Born in 573 A.D, is almost 2 years younger than the Messenger ﷺ of Allah SWT, Hazrat Usman ibn Affan (R.A) belonged to the Umayyah family of Qureshi tribe of Makkah. He was among a few knowledgeable people in the entire Makkah at that time. He readily accepted Islam when his close friend Hazrat Abu Bakr (R.A) told him about it. He (R.A) had the great honour of marrying the two righteous Daughters of the Holy Prophet ﷺ, which earned him the title of Dhun Nurain (Bearer of two Lights).
He (R.A) was a wealthy man and he spent most of it in the true service of Islam like buying a well from a Jew in Madina and making it free for use for all Muslims and acquiring a portion of land in order to enlarge the capacity of Masjid e Nabawi. Due to his generosity, he (R.A) was commonly known as Al-Ghani. At the time of last Ghazwa, i.e. the battle of Tabooq, Hazrat Usman (R.A) strengthened one-third of the Muslim Army (around 10,000 men) through horses, camels and gold coins. Due to his tremendous amount of services to Islam, Hazrat Muhammad ﷺ said:
“From this day on, nothing will harm ‘Uthman regardless of what he does.” (Tirmidhi)
The Apostle ﷺ of God also regarded Ibn Affan (R.A) among Ashra Mubashara (10 Heavenly companions of Rasulullah ﷺ). He also had the reputation of being Kaatib e Wahi (Copier of Quranic Revelations). He (R.A) became the third Khalifa of Islam, and during his time, he (R.A) contributed by capturing the far off regions of the world like North Africa, the formation of the first Muslim Naval Force and beating the Roman realm and the Byzantine Empire of 500 ships. HE (R.A) also gathered Muslims on single Tajweed of Quran by making its common recital process. Due to his great personality, the Messenger ﷺ of Allah regarded him very high.
Every Prophet will have a special companion of Him in the Heaven, and my companion there will be Usman. (Ibn-e-Majah)
After a long siege, the rebels broke into Uthman’s house and murdered him. When the first assassin’s sword struck Uthman, he was reciting the verse,
“Verily, God sufficeth thee; He is the All-Hearing, the All-Knowing.” (Quran 2:137)
Unfortunately, during his Caliphate, the rebellions became very strong because of his merciful nature, and it eventually leads to his (R.A) martyrdom at their hands on 17th of July, 656 A.D. He (R.A) died at the old age of 84 and is buried in Jannatul Baqi (graveyard in Madina).
The Fourth Caliph:
Hazrat Ali (R.A)-Asadullah: (656 – 661 A.D)
“You [Ali] are my brother in this world and the next.” (Hadith)
Born in 600 A.D, being the First Cousin of the Holy Prophet ﷺ and almost 30 years younger than Him (PBUH), Hazrat Ali ibn Abi Talib (R.A) belonged to a highly respected family of Bani Hashim of Qureshi tribe in Makkah. He was the first one among young ones and one the earliest of all the acceptors of Islam. He (R.A) also risked his life for the Messenger ﷺ of Allah SWT by lying on His bed at night when nonbelievers had already planned to kill (God forbid) Rasulullah ﷺ, successfully returned the entrusted possessions to their original owners the very next day and migrated to Madina.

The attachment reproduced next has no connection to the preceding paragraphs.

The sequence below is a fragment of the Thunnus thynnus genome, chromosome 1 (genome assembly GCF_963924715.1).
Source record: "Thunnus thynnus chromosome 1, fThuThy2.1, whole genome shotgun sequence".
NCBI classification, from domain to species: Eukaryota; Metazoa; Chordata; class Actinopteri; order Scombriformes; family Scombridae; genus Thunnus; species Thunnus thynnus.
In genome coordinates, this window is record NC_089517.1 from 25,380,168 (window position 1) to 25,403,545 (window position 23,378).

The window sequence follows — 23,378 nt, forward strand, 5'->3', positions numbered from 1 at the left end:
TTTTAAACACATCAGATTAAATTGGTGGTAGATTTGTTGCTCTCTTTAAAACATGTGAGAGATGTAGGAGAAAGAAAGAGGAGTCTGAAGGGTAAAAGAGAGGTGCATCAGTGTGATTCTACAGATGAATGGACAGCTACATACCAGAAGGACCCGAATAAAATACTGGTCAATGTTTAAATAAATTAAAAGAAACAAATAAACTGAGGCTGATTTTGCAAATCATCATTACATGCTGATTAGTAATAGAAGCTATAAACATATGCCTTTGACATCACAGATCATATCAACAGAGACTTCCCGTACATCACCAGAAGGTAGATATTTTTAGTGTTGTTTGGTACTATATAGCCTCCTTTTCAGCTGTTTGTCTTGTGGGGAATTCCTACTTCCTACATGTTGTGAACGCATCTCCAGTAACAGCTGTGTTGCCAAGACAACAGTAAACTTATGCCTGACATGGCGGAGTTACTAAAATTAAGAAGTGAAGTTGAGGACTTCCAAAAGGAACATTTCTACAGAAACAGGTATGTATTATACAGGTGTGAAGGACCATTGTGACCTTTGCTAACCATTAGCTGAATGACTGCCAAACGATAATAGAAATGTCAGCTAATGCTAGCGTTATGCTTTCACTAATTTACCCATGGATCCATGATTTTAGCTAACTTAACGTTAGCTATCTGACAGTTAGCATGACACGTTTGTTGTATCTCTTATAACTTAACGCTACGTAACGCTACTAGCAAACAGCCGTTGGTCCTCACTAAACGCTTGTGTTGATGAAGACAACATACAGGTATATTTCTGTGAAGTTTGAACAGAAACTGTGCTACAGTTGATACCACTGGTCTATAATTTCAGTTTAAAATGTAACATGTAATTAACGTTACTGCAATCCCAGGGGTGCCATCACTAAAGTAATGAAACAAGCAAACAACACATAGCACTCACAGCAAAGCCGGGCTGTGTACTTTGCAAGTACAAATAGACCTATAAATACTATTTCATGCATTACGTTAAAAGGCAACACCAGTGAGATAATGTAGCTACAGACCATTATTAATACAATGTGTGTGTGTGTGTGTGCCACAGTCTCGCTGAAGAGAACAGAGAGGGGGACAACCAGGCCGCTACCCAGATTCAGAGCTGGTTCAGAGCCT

Hazrat Ali (R.A) had the great honour of having married the youngest and the most beloved Daughter of Hazrat Muhammad ﷺ, i.e. Hazrat Fatima (R.A) and being the Father of Hazrat Imam Hussain (R.A), who made the greatest sacrifice later for purpose of upholding Islam. He (R.A) fought every battle with huge courage right from the very first clash with infidels, i.e. Ghazwa Badr.
At the occasion of Ghazwa e Khaibar, considered to be the toughest of all battles that the Holy Prophet ﷺ fought, Hazrat Ali (R.A) attained the title of Asadullah (Lion of Allah) from Rasulullah ﷺ due to his great valour. He lived a very simple life with gratefulness to the Gracious God. He (R.A) had a tremendous amount of respect and admiration near the Messenger ﷺ of Allah.
“No doubt, Ali is from Me and I am from Ali, and Ali will be the Saint of every Momin after Me and will keep love from him (Momin), no one will be hatred from Him.” (Tirmidhi)
He (R.A) had a great command of the Arabic language, especially in the teachings of the Quran. Being the fourth Khalifah of Islam, Hazrat Ali ul Murtaza (R.A) tried his best to unite Muslims and make peace, but the resistance from hypocrites had become very strong. He fought them and destroyed most of the Kharijites (rebellion movement), defeating Umayyads in the battle of Nahrawan and introducing reforms in taxes. When he was 63 years of age, Hazrat Ali (R.A) was martyred with a poisoned sword by one of the rebels while he was going to perform Fajar Salah in the mosque on the 20th of Ramadan, 40 A.H (661 A.D).
With the death of Ali, the first and most notable phase in the history of Muslim peoples came to an end. All through this period, it had been the Book of God and the practices of His Messenger – that is, the Qur’an and the Sunnah – which had guided the leaders and the led, set the standards of their moral conduct and inspired their actions. It was the time when the ruler and the ruled, the rich and the poor, the powerful and the weak, were uniformly subject to the Divine Law. It was an epoch of freedom and equality, of God-consciousness and humility, of social justice which recognized no privileges, and of an impartial law which accepted no pressure groups or vested interests.
After Ali, Muslims agreed to give the caliphate to Muawiya. Muawiya tried to continue on the same way as The Rightly-Guided Caliphs, but he was ruling a different generation of people.
The first four Khalifas (Caliphs) in Islamic history, i.e. the honourable Abu Bakr Siddiq (R.A), Umar Farooq (R.A), Usman Ghani (R.A) and Ali Asadullah (R.A) were the righteous and closest companions of the Holy Prophet ﷺ. There should be no discrimination among them as they all had the strongest faiths in Allah and His Messenger ﷺ and rendered the greatest services to elevate the name of the Religion of Peace. May Allah SWT give us all the wish and desire to follow in the footsteps of these great personalities! Aameen!